Tags: warren | brown | senate | indian | heritage | cherokee

Native Americans Want to Grill Elizabeth Warren About Her Cherokee Claims

By Patrick Hobin   |  

Native Americans at the Democratic National Convention are requesting a sit-down with Senate candidate Elizabeth Warren, who claimed Cherokee heritage in law school directories without proof, the Boston Herald reported.

American Indian delegates who are skeptical of her heritage claim invited Warren, a Massachusetts Democrat running against Sen. Scott Brown, to a meeting at the convention to explain her ancestry claims. She is scheduled to give a prime-time address on the convention stage on Wednesday.

“I think she owes us that, she owes the Native American community here at least that,” Stephen Lewis, a member of the Gila River Indian community, told the Herald. “That would go a long way in dispelling that question.”

Many American Indian delegates expressed anger that Warren listed herself as an American Indian minority in law school directories, according to the Herald. Warren has offered no proof of her ancestry and has only said she is relying on “stories” relayed to her by her family.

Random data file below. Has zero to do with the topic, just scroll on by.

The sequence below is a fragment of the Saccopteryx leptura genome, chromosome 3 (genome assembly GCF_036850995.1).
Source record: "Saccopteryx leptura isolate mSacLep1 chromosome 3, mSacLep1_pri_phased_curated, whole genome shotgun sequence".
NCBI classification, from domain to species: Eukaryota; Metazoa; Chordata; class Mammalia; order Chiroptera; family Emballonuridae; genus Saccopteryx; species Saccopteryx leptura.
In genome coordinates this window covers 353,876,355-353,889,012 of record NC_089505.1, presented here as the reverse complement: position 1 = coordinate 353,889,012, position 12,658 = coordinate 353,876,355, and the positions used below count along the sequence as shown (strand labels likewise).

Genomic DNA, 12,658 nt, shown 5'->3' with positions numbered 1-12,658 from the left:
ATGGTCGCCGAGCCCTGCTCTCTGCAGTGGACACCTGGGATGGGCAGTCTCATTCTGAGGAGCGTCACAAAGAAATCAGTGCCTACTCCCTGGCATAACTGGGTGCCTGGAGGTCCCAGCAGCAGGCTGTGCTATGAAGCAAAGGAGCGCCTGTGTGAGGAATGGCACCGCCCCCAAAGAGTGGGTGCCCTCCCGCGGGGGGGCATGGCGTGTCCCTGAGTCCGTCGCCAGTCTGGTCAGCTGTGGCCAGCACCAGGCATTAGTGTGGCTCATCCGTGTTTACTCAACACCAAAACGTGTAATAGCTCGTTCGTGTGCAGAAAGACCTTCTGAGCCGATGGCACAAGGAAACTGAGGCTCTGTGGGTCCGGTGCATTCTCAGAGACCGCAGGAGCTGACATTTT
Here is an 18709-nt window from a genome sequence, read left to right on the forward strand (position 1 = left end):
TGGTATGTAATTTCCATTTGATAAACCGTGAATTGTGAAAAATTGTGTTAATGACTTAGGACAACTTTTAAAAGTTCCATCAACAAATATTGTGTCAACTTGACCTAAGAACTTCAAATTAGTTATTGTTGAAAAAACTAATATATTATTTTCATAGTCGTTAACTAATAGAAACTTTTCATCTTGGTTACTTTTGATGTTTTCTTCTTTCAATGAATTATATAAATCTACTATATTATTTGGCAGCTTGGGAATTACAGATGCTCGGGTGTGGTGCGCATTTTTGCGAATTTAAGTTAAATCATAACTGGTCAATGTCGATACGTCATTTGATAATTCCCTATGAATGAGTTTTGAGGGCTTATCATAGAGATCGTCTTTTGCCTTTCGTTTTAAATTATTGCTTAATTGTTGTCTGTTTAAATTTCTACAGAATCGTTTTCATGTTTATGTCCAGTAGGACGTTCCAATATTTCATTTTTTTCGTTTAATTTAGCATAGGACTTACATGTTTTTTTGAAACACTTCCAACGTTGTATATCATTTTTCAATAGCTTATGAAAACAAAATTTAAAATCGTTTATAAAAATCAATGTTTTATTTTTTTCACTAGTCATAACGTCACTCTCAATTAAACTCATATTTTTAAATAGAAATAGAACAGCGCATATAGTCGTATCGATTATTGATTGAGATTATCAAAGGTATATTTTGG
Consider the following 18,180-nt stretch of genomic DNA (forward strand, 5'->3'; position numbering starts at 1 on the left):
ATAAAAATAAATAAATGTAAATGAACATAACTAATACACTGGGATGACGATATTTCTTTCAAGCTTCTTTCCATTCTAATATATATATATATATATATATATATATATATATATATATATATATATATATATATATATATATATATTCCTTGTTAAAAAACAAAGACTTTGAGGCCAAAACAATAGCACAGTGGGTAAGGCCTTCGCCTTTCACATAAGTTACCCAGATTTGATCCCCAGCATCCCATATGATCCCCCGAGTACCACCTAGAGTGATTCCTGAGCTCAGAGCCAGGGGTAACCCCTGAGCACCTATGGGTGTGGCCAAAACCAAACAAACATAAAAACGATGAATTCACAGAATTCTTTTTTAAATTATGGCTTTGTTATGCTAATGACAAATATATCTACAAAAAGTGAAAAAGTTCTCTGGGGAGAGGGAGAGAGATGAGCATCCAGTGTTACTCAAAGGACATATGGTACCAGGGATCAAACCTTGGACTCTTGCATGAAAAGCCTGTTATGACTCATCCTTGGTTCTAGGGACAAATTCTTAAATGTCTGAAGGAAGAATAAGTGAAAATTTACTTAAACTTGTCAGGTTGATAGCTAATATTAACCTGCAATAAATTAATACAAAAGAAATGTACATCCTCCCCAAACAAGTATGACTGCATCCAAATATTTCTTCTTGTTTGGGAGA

In the 1980s, when Warren was teaching at the University of Pennsylvania, she began listing herself as Native American in a legal directory, Bloomberg News reported. An article from a 1997 Fordham Law Review describes Warren as the Harvard Law School faculty's "first woman of color."

“If you are native, there is no doubt, and if one has to research to try and ascertain if they are Native American, I would have great concerns with that and I think naturally I would just wonder if that was a vehicle she would want to use to her benefit,” Frank LeMere, an American Indian activist of the Nebraska Winnebago Tribe, told the paper. “If that is the case, shame on her.”

“If you’re going to claim that you are American Indian and a descendant of some Native nation then you have to represent,” Sharon Stewart-Peregoy, a Montana state senator and member of the Crow Nation, told the Herald. “You have to step up and bring those [American Indian] issues forward. That’s what it’s all about.”

Harlyn Geronimo, the great-grandson of the famous Apache warrior, said he wanted to make sure she didn’t try to “take advantage” of her Cherokee claims. “I wouldn’t vote for anybody that is being dishonest, and it’s unfair to our people,” he told the Herald.

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